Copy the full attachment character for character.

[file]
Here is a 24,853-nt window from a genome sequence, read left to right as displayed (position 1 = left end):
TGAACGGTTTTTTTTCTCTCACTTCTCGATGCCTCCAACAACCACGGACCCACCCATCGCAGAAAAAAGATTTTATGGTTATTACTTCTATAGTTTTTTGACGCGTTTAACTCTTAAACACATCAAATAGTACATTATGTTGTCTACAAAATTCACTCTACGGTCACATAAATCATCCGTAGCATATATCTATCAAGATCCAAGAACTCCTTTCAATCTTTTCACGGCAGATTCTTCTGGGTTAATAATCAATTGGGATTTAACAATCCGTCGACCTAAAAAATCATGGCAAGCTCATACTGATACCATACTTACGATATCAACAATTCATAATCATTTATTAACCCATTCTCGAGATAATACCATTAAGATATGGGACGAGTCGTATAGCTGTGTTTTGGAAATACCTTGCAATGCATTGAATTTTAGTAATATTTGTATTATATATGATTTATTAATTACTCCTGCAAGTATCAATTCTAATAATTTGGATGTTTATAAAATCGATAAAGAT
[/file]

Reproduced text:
Here is a 24,853-nt window from a genome sequence, read left to right as displayed (position 1 = left end):
TGAACGGTTTTTTTTCTCTCACTTCTCGATGCCTCCAACAACCACGGACCCACCCATCGCAGAAAAAAGATTTTATGGTTATTACTTCTATAGTTTTTTGACGCGTTTAACTCTTAAACACATCAAATAGTACATTATGTTGTCTACAAAATTCACTCTACGGTCACATAAATCATCCGTAGCATATATCTATCAAGATCCAAGAACTCCTTTCAATCTTTTCACGGCAGATTCTTCTGGGTTAATAATCAATTGGGATTTAACAATCCGTCGACCTAAAAAATCATGGCAAGCTCATACTGATACCATACTTACGATATCAACAATTCATAATCATTTATTAACCCATTCTCGAGATAATACCATTAAGATATGGGACGAGTCGTATAGCTGTGTTTTGGAAATACCTTGCAATGCATTGAATTTTAGTAATATTTGTATTATATATGATTTATTAATTACTCCTGCAAGTATCAATTCTAATAATTTGGATGTTTATAAAATCGATAAAGAT